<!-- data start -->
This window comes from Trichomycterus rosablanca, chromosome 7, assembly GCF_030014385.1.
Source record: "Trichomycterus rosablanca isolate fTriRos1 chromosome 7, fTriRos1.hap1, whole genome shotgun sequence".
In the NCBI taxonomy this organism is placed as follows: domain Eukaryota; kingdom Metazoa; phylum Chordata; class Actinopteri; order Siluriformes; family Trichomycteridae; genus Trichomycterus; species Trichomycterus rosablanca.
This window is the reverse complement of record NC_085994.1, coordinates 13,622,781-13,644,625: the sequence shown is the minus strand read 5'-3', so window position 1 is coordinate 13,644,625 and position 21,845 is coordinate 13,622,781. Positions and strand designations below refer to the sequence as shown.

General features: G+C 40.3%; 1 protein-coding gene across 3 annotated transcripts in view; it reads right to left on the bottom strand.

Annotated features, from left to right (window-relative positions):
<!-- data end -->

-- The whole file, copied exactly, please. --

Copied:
This window comes from Trichomycterus rosablanca, chromosome 7, assembly GCF_030014385.1.
Source record: "Trichomycterus rosablanca isolate fTriRos1 chromosome 7, fTriRos1.hap1, whole genome shotgun sequence".
In the NCBI taxonomy this organism is placed as follows: domain Eukaryota; kingdom Metazoa; phylum Chordata; class Actinopteri; order Siluriformes; family Trichomycteridae; genus Trichomycterus; species Trichomycterus rosablanca.
This window is the reverse complement of record NC_085994.1, coordinates 13,622,781-13,644,625: the sequence shown is the minus strand read 5'-3', so window position 1 is coordinate 13,644,625 and position 21,845 is coordinate 13,622,781. Positions and strand designations below refer to the sequence as shown.

General features: G+C 40.3%; 1 protein-coding gene across 3 annotated transcripts in view; it reads right to left on the bottom strand.

Annotated features, from left to right (window-relative positions):